Recently, Josh Green got the chance to talk with DC Comics’ Editor in Chief, Dan Didio. Dan gave us a look into the DCU and the upcoming twists and turns for our favorite heroes…and villains.
Josh Green: Hi, Dan. It is a pleasure to interview you so close to Blackest Night. James Robinson and Mark Bagley will make what is sure to be a dynamite creative team for Justice League of America beginning with October’s issue — #38! Will Justice League of America be the book that continues to react to events occurring elsewhere, or will it instead function as the driving force behind the DCU?
Dan Didio: When we look at JLA, and the way we’ve looked at it the past several years, it’s not always reacting to particular events. It might have bounced off of one or two, but that is indicative of a book that features all the prime characters of the DC Universe.
But the great part about James is that he’s building the JLA: Cry for Justice storyline right now, in which it is going to cross over to a lot of things taking place within the regular Justice League of America book. So the fact that he is working on both books will hopefully make that run very smooth, but also give a sense of bigger events to come.
JG: There are so many exciting stories in the DCU with Green Lantern and the forthcoming Blackest Night, The Flash: Rebirth, New Krypton, Batman: Reborn, and the upcoming Wednesday Comics. What titles do you fear will get lost in the shuffle during this eventful time in the DCU?
DD: You know, I get nervous about that all the time. Naturally Blackest Night is our biggest event, so we know that is going to overwhelm a lot of people’s pull lists. But I think things like Wednesday Comics, because it is unique to the medium, it is a completely different flavor. It is a different purchase than buying just another ongoing series or just another book tied into another event. So I’m hoping everything stands on their own right, and will be able to attract an audience that enjoys them the most. My goal is to create as much good product as possible, and hopefully everybody has the difficulty of choosing which ones to buy.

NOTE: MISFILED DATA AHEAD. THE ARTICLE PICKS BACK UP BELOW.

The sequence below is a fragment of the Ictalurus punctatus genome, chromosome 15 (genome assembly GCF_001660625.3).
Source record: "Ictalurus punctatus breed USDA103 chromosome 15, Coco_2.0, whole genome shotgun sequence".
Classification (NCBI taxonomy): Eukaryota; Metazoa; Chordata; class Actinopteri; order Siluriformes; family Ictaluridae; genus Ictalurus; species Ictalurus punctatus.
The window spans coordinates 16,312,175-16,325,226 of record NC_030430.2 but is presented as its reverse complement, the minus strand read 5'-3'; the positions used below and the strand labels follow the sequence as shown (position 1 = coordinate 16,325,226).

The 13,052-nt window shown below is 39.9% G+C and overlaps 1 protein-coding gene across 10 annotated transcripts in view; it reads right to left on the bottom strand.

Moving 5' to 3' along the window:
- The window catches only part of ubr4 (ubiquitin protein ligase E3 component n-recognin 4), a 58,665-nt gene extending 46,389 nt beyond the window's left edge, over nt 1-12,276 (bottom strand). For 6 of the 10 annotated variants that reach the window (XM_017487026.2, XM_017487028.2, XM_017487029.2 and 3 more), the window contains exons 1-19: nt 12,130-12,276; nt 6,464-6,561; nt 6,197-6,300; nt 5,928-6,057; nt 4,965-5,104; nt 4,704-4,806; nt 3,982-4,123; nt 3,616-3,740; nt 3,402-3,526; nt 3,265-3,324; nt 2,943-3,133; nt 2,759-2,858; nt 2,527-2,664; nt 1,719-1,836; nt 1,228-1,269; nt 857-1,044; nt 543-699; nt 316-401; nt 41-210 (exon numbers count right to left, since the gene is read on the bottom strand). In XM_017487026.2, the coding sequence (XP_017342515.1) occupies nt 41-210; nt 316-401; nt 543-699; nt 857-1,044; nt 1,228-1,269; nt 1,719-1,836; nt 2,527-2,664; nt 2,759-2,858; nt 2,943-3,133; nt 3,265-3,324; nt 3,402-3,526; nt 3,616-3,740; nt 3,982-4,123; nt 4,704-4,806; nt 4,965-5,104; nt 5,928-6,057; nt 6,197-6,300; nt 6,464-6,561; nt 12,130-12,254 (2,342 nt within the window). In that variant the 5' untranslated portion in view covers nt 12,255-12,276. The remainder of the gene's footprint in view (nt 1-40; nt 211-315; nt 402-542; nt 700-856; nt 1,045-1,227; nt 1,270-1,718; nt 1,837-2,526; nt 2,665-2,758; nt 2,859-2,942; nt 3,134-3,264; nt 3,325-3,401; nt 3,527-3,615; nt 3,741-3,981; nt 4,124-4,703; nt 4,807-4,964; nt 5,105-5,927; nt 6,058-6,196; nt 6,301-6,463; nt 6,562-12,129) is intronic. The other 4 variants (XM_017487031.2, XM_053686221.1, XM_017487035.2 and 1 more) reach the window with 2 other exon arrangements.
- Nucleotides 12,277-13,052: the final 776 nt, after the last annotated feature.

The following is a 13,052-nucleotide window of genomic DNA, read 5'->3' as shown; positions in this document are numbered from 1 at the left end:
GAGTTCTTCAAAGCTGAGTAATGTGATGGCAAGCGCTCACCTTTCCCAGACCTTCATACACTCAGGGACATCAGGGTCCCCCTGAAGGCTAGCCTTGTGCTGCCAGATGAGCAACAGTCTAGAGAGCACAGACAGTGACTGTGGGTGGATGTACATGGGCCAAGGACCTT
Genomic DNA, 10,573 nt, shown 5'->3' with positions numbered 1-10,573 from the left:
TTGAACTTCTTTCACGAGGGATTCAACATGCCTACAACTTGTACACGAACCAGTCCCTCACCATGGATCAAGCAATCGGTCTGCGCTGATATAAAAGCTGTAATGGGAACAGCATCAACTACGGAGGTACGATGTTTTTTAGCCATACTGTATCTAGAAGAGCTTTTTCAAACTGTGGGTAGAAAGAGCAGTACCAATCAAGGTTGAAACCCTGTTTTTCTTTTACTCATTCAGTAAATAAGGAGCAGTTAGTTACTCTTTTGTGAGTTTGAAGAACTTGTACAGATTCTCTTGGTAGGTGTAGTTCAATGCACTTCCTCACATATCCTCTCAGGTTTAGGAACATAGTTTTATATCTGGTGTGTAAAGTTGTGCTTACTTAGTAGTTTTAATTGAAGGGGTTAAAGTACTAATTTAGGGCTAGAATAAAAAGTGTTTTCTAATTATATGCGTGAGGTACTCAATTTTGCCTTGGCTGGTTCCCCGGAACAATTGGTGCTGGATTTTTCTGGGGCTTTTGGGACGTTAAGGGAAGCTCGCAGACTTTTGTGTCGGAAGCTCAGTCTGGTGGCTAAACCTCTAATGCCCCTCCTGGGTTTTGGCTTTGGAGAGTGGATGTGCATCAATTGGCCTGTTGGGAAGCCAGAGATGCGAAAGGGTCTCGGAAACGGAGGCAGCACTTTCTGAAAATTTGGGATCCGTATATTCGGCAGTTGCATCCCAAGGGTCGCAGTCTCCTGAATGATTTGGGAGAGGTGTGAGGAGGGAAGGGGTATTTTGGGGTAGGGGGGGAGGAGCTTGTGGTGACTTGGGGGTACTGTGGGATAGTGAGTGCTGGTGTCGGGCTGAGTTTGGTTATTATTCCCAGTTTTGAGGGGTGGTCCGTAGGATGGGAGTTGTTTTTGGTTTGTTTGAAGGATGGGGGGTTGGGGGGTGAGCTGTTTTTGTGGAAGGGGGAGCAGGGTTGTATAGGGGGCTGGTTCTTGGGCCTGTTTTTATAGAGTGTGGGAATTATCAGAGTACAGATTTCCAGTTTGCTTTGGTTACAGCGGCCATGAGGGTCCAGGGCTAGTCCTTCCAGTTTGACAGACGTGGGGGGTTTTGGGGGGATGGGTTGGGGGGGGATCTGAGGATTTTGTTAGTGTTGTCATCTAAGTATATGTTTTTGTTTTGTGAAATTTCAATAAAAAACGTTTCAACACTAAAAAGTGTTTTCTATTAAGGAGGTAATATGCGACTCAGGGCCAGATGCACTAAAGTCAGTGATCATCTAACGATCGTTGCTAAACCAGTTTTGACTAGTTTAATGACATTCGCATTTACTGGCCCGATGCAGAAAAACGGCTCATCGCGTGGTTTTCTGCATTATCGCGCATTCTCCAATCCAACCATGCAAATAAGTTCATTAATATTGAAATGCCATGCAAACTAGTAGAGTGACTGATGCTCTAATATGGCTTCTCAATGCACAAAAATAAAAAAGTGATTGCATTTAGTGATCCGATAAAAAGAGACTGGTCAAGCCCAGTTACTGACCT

JG: Obviously the Black Lanterns will be the focus of Blackest Night. But will the various other Corps play any sort of role in the main series, or will they be strictly relegated to the Green Lantern and Green Lantern Corps books? How about the Red Circle and Milestone characters?
DD: Blackest Night encompasses the entire DC Universe, as well as everything that happens in relation to the Green Lantern Corps. So you’ll see a lot of integration of the current Green Lantern storylines into Blackest Night.
And you won’t be seeing the Red Circle or Milestone characters involved in Blackest Night, primarily because we are just introducing them and I prefer to have those characters stand on their own right and establish their own storylines with their own sense of history. And once we give them enough back-story of who they are and what they’re about, then we can bring them out and integrate them a little bit more into the DCU.
JG: On the cusp of the releases of Batwoman in Detective Comics as well as Gotham City Sirens, how pleased are you with the reception of the already released Batman: Reborn books? I, personally, was blown away with how fun and easily accessible the first issue of Batman and Robin was.
DD: I was hoping for something good, and it’s been better than I expected. You know, I expect people to tell me that they like Batman. I expect people to tell me that they like Batman and Robin and Batman: Streets of Gotham. But when people tell me that they really enjoyed Red Robin, or they are excited about Gotham City Sirens, that makes me really happy. As for me though, the Batwoman story in Detective is one of the most important book launches we’ve had in awhile. And more importantly, I think it is some of the most beautiful comics we’ve ever done. [Emphasis added…]
JG: You had said that you initially wanted Dick Grayson to die during Infinite Crisis. Your thoughts on the character have obviously changed significantly, since he has now reclaimed the Batman mantle. What were your initial concerns with the Dick Grayson character, and why do you now think that he is viable enough to be the star of the Bat-franchise relaunch?
DD: I just thought that there was a sense of redundancy with how we were handling Dick Grayson for a while. And we were building up Tim Drake in a great way, while Batman/Bruce Wayne is extremely established in his own right as the person most deserving of the cowl.
We had a series of characters that were sort of the lost generation of heroes, that didn’t replace their mentors and had already been replaced as students. So we were trying to find a way to make these characters feel relevant and important. One of the things we thought when we looked at Infinite Crisis was what character’s death could shake up the DCU. We’re not saying Dick wasn’t important, but his death would have impacted many since he has close relations to so many characters in the DCU. When the choice was made not to kill Dick, we started to re-examine Dick Grayson — who he was and what he stood for. And when the news got out of our original intentions for Dick, there was such an outcry of support for the character. One of the things that I found out is that fans grew up with Dick Grayson and felt the most empathy for him. They watched him be the young Robin, witnessed him going to college, as he eventually became a greater hero in Nightwing.